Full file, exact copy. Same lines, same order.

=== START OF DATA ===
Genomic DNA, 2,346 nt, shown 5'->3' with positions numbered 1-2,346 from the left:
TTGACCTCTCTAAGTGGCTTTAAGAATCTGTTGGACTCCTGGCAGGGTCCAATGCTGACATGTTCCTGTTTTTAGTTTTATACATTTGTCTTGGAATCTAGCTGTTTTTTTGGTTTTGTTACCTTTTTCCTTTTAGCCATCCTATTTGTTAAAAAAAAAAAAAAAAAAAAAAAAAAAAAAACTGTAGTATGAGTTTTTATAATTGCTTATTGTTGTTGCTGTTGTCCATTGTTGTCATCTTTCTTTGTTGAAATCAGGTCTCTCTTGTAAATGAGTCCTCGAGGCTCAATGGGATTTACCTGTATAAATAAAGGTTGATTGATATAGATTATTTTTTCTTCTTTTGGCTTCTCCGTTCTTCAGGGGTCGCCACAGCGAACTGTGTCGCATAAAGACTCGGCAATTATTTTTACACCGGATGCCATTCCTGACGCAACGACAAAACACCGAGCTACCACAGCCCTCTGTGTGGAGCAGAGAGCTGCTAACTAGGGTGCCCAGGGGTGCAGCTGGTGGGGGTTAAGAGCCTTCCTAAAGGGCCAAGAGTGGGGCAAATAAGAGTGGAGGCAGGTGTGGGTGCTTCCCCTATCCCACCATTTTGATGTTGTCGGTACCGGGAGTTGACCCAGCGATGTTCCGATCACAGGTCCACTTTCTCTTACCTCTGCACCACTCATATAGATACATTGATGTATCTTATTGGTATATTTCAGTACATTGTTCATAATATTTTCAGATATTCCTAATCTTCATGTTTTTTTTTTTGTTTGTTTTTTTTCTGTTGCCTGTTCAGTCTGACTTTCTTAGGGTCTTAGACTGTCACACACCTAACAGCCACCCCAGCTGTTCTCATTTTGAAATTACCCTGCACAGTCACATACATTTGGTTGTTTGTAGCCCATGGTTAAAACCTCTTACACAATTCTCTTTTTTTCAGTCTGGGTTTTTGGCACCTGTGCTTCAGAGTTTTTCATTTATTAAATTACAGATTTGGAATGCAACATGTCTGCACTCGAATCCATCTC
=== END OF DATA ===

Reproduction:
Genomic DNA, 2,346 nt, shown 5'->3' with positions numbered 1-2,346 from the left:
TTGACCTCTCTAAGTGGCTTTAAGAATCTGTTGGACTCCTGGCAGGGTCCAATGCTGACATGTTCCTGTTTTTAGTTTTATACATTTGTCTTGGAATCTAGCTGTTTTTTTGGTTTTGTTACCTTTTTCCTTTTAGCCATCCTATTTGTTAAAAAAAAAAAAAAAAAAAAAAAAAAAAAAACTGTAGTATGAGTTTTTATAATTGCTTATTGTTGTTGCTGTTGTCCATTGTTGTCATCTTTCTTTGTTGAAATCAGGTCTCTCTTGTAAATGAGTCCTCGAGGCTCAATGGGATTTACCTGTATAAATAAAGGTTGATTGATATAGATTATTTTTTCTTCTTTTGGCTTCTCCGTTCTTCAGGGGTCGCCACAGCGAACTGTGTCGCATAAAGACTCGGCAATTATTTTTACACCGGATGCCATTCCTGACGCAACGACAAAACACCGAGCTACCACAGCCCTCTGTGTGGAGCAGAGAGCTGCTAACTAGGGTGCCCAGGGGTGCAGCTGGTGGGGGTTAAGAGCCTTCCTAAAGGGCCAAGAGTGGGGCAAATAAGAGTGGAGGCAGGTGTGGGTGCTTCCCCTATCCCACCATTTTGATGTTGTCGGTACCGGGAGTTGACCCAGCGATGTTCCGATCACAGGTCCACTTTCTCTTACCTCTGCACCACTCATATAGATACATTGATGTATCTTATTGGTATATTTCAGTACATTGTTCATAATATTTTCAGATATTCCTAATCTTCATGTTTTTTTTTTTGTTTGTTTTTTTTCTGTTGCCTGTTCAGTCTGACTTTCTTAGGGTCTTAGACTGTCACACACCTAACAGCCACCCCAGCTGTTCTCATTTTGAAATTACCCTGCACAGTCACATACATTTGGTTGTTTGTAGCCCATGGTTAAAACCTCTTACACAATTCTCTTTTTTTCAGTCTGGGTTTTTGGCACCTGTGCTTCAGAGTTTTTCATTTATTAAATTACAGATTTGGAATGCAACATGTCTGCACTCGAATCCATCTC